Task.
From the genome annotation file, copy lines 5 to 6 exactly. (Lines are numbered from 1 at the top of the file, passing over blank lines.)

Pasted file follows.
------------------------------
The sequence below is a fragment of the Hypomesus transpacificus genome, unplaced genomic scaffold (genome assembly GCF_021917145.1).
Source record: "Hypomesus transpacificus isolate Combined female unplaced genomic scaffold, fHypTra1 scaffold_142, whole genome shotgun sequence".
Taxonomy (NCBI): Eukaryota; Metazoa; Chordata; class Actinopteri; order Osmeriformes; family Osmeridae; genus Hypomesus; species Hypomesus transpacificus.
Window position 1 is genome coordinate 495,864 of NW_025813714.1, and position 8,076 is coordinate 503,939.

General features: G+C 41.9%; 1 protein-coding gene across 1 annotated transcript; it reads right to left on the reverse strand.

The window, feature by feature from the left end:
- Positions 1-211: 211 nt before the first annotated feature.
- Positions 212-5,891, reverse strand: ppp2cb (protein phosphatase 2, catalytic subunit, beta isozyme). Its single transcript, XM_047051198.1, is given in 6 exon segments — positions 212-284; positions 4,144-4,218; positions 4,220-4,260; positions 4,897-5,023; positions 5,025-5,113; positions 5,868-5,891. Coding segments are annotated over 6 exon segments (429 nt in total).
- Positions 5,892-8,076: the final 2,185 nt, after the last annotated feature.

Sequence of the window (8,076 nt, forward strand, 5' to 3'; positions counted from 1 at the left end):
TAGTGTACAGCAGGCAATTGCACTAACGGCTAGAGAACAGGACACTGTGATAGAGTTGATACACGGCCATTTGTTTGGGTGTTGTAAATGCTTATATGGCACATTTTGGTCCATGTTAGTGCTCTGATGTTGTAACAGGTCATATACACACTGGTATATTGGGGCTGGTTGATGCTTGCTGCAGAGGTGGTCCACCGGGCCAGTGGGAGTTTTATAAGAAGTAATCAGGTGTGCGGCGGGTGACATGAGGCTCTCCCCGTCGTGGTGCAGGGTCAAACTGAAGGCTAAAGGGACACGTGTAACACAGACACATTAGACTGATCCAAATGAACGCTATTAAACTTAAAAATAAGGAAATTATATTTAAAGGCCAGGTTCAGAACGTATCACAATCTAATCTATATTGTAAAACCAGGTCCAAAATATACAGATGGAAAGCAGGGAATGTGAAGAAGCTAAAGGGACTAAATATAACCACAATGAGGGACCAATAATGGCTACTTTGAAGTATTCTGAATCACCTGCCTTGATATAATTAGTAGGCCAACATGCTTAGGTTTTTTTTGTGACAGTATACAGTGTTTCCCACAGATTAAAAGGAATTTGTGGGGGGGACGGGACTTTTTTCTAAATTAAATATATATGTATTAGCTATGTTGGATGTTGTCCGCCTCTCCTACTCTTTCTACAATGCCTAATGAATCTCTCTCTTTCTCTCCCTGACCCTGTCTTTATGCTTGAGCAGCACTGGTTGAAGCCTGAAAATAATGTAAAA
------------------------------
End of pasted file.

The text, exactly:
General features: G+C 41.9%; 1 protein-coding gene across 1 annotated transcript; it reads right to left on the reverse strand.

The window, feature by feature from the left end: